The Birth of a Nation (1915)
“The Fiery Cross of the Ku Klux Klan!”
Director: D. W. Griffith
Cast: Lillian Gish, Mae Marsh, Henry B. Walthall
Synopsis: The Civil War divides friends and destroys families, but that’s nothing compared to the anarchy in the black-ruled South after the war.
The Birth of a Nation isn’t an easy movie to review – or to watch. Not only because of its racist content, but because it’s the original template from which all future feature length films would be made, and so must also, by definition, stand as the raw prototype: feature film in its earliest experimental phase, a little ragged and undisciplined, even though it could have had no surer hand at the helm than that of D. W. Griffith. While Griffith is perhaps undeserving of the status of groundbreaking pioneer which is almost arbitrarily thrust upon him, he did mould all existing techniques of filmmaking into a coherent, universally understood language, and with The Birth of a Nation he proved that audiences were capable of coping with movies that were far longer than the standard 20 to 30 minute shorts to which they were accustomed.
Lillian Gish heads a large cast as Elsie, the winsome daughter of radical US congressman Austin Stoneman (Ralph Lewis), an active campaigner for the equality of blacks as the country finds itself embroiled in a Civil War, the outcome of which results in the assassination of President Lincoln (Joseph Henaberry). Before the war, the Stoneman’s are friendly with the Camerons from South Carolina, where black slavery is commonplace. The first half of the film uses the experiences of the two families to illustrate how the war split the nation, while the second half focuses on it’s aftermath – in particular, the opportunistic manner in which the newly emancipated blacks exploit their freedom to tyrannise the white population.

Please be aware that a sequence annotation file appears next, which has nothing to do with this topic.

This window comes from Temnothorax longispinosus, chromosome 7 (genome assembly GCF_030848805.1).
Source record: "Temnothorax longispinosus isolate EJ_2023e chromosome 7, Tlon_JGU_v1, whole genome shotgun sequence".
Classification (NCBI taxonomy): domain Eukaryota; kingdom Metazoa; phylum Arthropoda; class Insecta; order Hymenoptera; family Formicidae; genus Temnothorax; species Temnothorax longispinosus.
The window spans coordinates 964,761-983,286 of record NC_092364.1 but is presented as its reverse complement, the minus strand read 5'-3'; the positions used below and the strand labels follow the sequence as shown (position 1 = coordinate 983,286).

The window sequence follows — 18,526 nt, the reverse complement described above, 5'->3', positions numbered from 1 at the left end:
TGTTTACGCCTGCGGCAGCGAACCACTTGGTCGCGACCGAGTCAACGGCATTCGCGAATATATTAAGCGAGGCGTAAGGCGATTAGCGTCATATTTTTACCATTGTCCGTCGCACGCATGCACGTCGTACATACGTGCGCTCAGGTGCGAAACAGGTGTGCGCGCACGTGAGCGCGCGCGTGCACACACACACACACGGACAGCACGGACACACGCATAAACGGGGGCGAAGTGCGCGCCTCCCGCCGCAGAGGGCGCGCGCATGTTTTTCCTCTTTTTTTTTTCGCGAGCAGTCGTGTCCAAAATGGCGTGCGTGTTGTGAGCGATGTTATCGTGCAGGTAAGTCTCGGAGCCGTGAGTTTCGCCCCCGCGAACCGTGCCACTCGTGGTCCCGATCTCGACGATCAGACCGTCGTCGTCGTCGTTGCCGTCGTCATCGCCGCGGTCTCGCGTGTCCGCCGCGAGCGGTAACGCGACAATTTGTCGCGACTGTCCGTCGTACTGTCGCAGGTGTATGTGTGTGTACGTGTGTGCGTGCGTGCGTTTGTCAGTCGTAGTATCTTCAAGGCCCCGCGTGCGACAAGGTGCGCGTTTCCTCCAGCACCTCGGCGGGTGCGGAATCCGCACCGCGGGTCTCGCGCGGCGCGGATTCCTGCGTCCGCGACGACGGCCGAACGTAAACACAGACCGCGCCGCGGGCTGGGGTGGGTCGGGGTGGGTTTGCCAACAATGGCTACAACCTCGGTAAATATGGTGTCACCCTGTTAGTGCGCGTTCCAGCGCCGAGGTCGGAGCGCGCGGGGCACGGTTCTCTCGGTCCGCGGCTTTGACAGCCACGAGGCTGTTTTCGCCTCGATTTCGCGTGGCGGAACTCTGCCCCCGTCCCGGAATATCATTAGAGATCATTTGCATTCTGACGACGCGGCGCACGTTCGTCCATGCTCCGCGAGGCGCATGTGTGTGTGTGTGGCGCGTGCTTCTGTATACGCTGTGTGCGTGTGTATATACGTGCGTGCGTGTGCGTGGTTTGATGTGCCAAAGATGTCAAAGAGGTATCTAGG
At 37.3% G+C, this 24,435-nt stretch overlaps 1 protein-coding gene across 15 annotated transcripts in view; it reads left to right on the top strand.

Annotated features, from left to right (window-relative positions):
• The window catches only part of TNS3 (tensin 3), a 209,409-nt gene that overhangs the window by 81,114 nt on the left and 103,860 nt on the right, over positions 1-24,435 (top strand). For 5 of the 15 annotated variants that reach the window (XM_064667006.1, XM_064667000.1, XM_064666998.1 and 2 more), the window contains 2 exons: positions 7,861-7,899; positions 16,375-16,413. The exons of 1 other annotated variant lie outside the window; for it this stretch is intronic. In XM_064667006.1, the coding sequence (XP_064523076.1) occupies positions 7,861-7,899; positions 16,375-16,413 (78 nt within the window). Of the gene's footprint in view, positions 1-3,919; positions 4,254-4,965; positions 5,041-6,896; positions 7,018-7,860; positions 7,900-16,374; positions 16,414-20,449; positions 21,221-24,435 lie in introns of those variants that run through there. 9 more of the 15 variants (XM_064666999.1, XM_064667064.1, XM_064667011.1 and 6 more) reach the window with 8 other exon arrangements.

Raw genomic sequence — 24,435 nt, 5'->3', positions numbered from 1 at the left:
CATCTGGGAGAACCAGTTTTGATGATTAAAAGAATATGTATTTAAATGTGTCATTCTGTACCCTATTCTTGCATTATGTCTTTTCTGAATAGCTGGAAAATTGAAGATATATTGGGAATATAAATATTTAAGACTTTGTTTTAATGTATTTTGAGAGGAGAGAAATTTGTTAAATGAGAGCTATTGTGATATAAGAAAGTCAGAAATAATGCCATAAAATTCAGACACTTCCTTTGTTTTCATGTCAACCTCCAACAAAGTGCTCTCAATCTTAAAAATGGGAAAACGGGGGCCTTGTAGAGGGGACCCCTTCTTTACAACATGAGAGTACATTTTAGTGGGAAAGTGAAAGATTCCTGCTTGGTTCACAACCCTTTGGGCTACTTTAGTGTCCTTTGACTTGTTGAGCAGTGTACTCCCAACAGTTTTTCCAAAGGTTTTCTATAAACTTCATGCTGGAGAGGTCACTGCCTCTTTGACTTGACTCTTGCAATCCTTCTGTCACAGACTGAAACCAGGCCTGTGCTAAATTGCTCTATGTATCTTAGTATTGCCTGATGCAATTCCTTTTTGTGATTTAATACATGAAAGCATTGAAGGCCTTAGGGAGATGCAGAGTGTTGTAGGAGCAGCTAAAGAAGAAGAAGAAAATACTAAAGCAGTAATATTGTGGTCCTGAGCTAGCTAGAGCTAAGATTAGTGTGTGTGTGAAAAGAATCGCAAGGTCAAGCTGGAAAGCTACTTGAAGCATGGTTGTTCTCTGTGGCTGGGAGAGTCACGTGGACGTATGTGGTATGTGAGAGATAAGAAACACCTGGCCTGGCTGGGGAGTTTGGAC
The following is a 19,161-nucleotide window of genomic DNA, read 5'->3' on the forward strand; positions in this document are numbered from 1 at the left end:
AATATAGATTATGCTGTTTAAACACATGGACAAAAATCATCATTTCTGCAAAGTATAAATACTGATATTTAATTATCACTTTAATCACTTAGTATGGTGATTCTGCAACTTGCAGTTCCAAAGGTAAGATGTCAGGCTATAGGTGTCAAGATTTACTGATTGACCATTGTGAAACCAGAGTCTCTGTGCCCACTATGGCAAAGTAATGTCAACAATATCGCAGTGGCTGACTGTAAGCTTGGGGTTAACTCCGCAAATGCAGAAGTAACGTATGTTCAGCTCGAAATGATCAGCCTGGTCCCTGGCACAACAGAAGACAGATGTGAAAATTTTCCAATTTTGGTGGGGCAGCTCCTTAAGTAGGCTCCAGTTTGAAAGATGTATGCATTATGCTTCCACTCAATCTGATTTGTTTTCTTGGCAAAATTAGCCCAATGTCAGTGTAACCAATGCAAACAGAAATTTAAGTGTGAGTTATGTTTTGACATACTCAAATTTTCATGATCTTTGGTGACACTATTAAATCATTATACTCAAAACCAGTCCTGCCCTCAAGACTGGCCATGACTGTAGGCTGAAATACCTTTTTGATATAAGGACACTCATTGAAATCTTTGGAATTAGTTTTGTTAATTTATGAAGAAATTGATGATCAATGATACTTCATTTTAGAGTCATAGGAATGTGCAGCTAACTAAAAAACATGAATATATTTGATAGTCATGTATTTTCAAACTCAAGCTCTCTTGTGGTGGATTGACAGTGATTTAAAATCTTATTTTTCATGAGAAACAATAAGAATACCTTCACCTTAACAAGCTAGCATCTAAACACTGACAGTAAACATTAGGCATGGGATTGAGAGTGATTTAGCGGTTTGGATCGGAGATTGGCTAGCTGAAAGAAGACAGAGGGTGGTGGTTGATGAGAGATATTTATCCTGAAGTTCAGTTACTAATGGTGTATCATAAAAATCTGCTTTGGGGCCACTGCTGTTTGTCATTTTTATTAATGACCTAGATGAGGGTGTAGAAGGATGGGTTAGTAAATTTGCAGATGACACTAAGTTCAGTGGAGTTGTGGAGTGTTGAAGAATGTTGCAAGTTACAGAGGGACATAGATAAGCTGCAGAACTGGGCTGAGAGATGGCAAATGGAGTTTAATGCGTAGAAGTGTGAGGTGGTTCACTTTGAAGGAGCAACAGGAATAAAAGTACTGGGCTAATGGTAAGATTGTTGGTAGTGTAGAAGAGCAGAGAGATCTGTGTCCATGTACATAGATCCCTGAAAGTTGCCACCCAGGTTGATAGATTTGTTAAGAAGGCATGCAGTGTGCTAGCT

While The Birth of a Nation clearly deserves its place in film history, time has not been kind to it, and a wholesale shift in social attitudes regarding racism means that it has now come close to being something of an embarrassment. It is a constant reminder to the American nation that it once thought nothing of enslaving its fellow humans. And while its release attracted protests even back in 1915 – although primarily from Black groups – the movie reflects popular attitudes towards blacks – particular in the South – and Griffith’s own innate racism. To be fair to the director, he spent most of the rest of his career trying to atone for The Birth of a Nation, even editing the movie at one point into a more acceptable version. However, in a way, it is The Birth of a Nation’s blatant racism that contributes towards its value – although as a social document rather than a piece of art. After all, Hollywood has never operated in a cocoon – it’s very adept at identifying a gap in a market and exploiting it, or reflecting pre-existing trends.
The first half of The Birth of a Nation is relatively inoffensive, and largely free of the inconsistent pacing that troubles the movie’s second half. Usually, it’s the other way around, but in The Birth of a Nation the screenplay becomes increasingly disjointed and Griffith’s assurance deserts him as he struggles with a frankly ludicrous scenario. The very fabric of civilised society immediately begins to unravel with the emancipation of the slaves, who all become leering rapists and thugs intent on terrorising their former masters. The film’s hero, well played by Henry Walthall, sees a couple of white kids frightening four black children by hiding under a white sheet and pretending to be a ghost – and is inspired to found the notorious Ku Klux Klan. And while he and his cohorts are busy putting right all that the misguided Stoneman has made wrong, the Congressman himself is exposed as a hypocrite when he discovers his mulatto protege wishes to marry his daughter.
The movie looks beautiful, and is a testimony to just how far the industry had progressed since Griffith first began directing, just seven short years before its release. Billy Bitzer, his regular cameraman, is equally assured whether filming those breathtaking battle scenes or closing in on Ms. Gish’s winning features. Putting issues with racism to one side, The Birth of a Nation abides as a remarkably impressive piece of work because of the era in which it was made, but it’s protracted length – over three hours – and that problematic pacing means that probably only film buffs will manage to see it through to the very end.
(Reviewed 28th July 2012)